Are you thinking of buying a car? Whether you currently don’t own a vehicle or your current vehicle is breaking down, buying a car is a big decision! This guide will help you through the car buying process and more importantly help you get a great deal on your next car!
First off, ask yourself why do you need a new car? For some people they need one to fulfill their day-to-day obligations. Other people simply want a new car because they are tired of their old one and can afford a new one. Make sure your need is greater than your want if you are in any way concerned if you can afford the monthly payments on a new car. Besides loan payments, you will also need full coverage car insurance. This can cost $50-100 per month, and we can’t forget about gas! Vehicles cause huge drains on your cash flow, so make sure you can afford a car before buying a car.
Guide to Buying a Car
1. Research What Car You Want
- Use the Internet– The Internet provides you with a huge amount of data on cars that never use to be so easily discoverable. Most car website include car ratings, reviews, and pricing information. Cargurus.com, for example, is a great resource that provides you with the car’s price history and how may days the car has been sitting on the lot. This information can be helpful when negotiating a price on the vehicle (which I will discuss later in this article).
- Visit Local Dealers– To get an idea of the type of vehicle you think you might want, find a local dealer and view the vehicles in person. When you go in person, you can go inside the car and take it for a test drive to get a better feel for it.
- Once you find the vehicle you like, compare the cost of the same model across multiple car dealerships in the area and across multiple websites.
Now that you know what vehicle you want to purchase, we can focus on your different purchase options.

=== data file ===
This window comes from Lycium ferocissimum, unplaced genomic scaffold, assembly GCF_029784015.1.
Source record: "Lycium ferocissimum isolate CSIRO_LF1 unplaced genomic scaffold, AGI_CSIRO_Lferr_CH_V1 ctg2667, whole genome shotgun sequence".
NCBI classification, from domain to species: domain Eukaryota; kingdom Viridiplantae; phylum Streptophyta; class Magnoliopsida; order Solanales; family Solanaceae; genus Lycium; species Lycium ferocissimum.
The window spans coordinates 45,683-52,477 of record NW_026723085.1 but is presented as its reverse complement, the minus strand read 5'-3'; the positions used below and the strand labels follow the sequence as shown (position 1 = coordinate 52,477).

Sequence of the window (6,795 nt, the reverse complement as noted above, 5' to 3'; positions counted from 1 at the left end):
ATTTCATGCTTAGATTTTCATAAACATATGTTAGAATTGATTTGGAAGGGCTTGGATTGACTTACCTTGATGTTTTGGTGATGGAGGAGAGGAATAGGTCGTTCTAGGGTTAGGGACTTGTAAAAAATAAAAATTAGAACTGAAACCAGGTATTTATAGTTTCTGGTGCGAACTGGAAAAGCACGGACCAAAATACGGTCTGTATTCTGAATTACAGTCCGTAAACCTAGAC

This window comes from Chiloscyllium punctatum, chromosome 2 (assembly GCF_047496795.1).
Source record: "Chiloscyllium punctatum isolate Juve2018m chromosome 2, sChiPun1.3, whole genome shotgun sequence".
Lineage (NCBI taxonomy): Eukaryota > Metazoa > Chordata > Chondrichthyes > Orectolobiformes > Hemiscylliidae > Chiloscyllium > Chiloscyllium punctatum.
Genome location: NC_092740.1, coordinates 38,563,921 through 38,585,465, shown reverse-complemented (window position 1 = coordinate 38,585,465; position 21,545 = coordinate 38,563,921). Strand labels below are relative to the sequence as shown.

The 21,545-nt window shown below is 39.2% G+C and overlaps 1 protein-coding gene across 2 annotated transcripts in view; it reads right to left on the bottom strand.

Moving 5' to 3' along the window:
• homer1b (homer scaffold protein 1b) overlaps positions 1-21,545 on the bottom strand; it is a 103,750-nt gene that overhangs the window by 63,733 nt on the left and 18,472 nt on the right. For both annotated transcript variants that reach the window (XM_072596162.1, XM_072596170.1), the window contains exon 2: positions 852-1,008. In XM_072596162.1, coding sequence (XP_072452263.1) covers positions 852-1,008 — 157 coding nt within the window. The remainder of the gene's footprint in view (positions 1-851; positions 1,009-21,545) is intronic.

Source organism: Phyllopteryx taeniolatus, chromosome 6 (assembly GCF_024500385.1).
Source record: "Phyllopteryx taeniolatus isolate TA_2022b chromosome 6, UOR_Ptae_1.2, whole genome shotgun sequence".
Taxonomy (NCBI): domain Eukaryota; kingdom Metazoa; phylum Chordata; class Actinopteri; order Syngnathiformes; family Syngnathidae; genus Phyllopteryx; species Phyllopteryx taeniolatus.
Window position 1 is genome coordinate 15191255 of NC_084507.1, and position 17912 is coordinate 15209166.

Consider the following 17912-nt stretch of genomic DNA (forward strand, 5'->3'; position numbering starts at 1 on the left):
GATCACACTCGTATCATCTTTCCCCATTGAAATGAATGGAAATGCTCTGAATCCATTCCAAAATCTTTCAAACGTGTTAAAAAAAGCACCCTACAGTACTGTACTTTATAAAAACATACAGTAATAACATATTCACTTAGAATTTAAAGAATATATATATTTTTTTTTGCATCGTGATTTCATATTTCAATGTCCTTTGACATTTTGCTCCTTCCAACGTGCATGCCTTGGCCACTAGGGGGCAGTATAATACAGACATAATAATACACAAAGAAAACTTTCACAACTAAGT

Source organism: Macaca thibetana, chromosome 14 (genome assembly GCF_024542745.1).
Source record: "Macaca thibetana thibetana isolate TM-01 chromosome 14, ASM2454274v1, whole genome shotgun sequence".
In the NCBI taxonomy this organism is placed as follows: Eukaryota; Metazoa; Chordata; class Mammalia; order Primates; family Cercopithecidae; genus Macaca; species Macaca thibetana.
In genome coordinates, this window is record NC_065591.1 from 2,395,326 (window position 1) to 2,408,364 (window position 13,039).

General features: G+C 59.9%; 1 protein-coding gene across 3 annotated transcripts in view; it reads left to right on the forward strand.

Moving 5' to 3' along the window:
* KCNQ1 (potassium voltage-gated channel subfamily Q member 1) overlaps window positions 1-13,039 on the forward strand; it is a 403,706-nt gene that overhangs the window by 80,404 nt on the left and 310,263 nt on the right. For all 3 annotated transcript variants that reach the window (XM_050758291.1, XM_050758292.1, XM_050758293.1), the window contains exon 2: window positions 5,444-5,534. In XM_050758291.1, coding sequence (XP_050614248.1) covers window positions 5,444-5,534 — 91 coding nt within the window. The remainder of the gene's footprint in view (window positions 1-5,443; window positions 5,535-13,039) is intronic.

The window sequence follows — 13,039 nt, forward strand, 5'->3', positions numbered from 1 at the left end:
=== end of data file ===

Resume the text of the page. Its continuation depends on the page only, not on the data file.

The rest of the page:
2. Buying a Car vs. Leasing a Car
- When you buy a car you are paying a monthly loan payment on a car loan and once the loan is paid off, the vehicle belongs to you. At this point the vehicle is only costing you the gas to drive it, insurance, and storage cost. Since the car belongs to you, you can either sell it privately to help pay for a new car or trade it in with purchase of a new car if the price is right. You will get a better price if you sell it privately yourself. Or, once your car is paid off, keep it for another five years and have no car payments at all!!
- When you lease a car you don’t own the vehicle at the end. You make monthly payments and are essentially renting the car. When you lease a vehicle, you also have restrictions on how many miles you can put on it. If you go over on mileage, you could get hit with an expensive penalty. Leasing does allow you to get new vehicles more frequently but in the long run, you’re paying for something you don’t own and it ends up costing you more.
3. New vs. Used Vehicles
- Buying a brand new car is the most expensive way to own a vehicle. New cars depreciate very quickly. Meaning, after owning your car for only a short period of time, the value of the vehicle drops 20-30%. A smart decision would be to buy a car after it depreciates by that amount, getting you a great deal on a basically new vehicle!